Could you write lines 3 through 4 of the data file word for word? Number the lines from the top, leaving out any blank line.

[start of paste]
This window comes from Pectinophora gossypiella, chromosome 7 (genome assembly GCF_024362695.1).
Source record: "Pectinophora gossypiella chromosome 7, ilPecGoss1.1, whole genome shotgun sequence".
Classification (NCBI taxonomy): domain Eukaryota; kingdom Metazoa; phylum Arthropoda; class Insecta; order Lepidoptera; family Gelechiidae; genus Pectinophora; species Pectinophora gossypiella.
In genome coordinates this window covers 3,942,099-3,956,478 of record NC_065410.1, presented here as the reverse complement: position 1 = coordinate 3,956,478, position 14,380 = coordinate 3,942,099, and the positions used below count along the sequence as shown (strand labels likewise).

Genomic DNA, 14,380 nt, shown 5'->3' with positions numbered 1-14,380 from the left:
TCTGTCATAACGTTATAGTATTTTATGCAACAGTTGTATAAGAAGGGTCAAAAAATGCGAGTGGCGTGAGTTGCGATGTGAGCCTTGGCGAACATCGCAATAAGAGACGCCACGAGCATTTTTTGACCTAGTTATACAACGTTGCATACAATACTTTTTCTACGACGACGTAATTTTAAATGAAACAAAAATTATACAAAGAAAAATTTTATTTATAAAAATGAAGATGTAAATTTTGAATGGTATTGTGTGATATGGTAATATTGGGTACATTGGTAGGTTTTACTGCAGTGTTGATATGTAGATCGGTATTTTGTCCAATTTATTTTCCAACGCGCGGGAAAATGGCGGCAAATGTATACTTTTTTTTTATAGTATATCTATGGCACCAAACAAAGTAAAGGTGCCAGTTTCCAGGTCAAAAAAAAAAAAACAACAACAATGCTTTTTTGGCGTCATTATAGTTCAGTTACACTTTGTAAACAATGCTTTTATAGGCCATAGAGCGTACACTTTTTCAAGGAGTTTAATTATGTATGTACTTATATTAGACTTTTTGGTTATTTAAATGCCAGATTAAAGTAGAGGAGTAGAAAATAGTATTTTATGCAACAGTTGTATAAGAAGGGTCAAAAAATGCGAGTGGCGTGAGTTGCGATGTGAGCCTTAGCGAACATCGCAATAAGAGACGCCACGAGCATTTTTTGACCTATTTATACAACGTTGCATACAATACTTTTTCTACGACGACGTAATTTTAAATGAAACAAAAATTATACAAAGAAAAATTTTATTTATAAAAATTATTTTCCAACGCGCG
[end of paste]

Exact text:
Classification (NCBI taxonomy): domain Eukaryota; kingdom Metazoa; phylum Arthropoda; class Insecta; order Lepidoptera; family Gelechiidae; genus Pectinophora; species Pectinophora gossypiella.
In genome coordinates this window covers 3,942,099-3,956,478 of record NC_065410.1, presented here as the reverse complement: position 1 = coordinate 3,956,478, position 14,380 = coordinate 3,942,099, and the positions used below count along the sequence as shown (strand labels likewise).